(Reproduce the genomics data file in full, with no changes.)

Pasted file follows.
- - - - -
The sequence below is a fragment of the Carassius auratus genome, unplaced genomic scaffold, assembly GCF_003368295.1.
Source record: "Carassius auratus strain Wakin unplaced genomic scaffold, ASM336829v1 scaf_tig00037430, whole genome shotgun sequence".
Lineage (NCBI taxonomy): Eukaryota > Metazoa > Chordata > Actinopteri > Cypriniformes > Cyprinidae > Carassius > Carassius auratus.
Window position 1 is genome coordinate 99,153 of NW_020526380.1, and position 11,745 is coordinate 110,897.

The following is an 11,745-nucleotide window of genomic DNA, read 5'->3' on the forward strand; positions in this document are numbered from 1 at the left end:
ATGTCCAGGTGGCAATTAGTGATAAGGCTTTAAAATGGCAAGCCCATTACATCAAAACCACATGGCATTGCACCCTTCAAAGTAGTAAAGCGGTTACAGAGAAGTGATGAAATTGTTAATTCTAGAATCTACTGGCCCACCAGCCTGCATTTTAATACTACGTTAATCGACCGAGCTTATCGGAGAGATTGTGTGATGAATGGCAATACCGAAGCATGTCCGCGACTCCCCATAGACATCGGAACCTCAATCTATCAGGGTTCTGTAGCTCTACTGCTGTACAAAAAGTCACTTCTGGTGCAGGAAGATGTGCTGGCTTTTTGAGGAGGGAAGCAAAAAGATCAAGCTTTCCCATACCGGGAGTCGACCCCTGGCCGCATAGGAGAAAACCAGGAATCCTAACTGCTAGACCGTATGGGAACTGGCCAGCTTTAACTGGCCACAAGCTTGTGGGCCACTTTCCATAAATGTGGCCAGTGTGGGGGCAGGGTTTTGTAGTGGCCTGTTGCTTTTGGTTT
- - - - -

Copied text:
The sequence below is a fragment of the Carassius auratus genome, unplaced genomic scaffold, assembly GCF_003368295.1.
Source record: "Carassius auratus strain Wakin unplaced genomic scaffold, ASM336829v1 scaf_tig00037430, whole genome shotgun sequence".
Lineage (NCBI taxonomy): Eukaryota > Metazoa > Chordata > Actinopteri > Cypriniformes > Cyprinidae > Carassius > Carassius auratus.
Window position 1 is genome coordinate 99,153 of NW_020526380.1, and position 11,745 is coordinate 110,897.

The following is an 11,745-nucleotide window of genomic DNA, read 5'->3' on the forward strand; positions in this document are numbered from 1 at the left end:
ATGTCCAGGTGGCAATTAGTGATAAGGCTTTAAAATGGCAAGCCCATTACATCAAAACCACATGGCATTGCACCCTTCAAAGTAGTAAAGCGGTTACAGAGAAGTGATGAAATTGTTAATTCTAGAATCTACTGGCCCACCAGCCTGCATTTTAATACTACGTTAATCGACCGAGCTTATCGGAGAGATTGTGTGATGAATGGCAATACCGAAGCATGTCCGCGACTCCCCATAGACATCGGAACCTCAATCTATCAGGGTTCTGTAGCTCTACTGCTGTACAAAAAGTCACTTCTGGTGCAGGAAGATGTGCTGGCTTTTTGAGGAGGGAAGCAAAAAGATCAAGCTTTCCCATACCGGGAGTCGACCCCTGGCCGCATAGGAGAAAACCAGGAATCCTAACTGCTAGACCGTATGGGAACTGGCCAGCTTTAACTGGCCACAAGCTTGTGGGCCACTTTCCATAAATGTGGCCAGTGTGGGGGCAGGGTTTTGTAGTGGCCTGTTGCTTTTGGTTT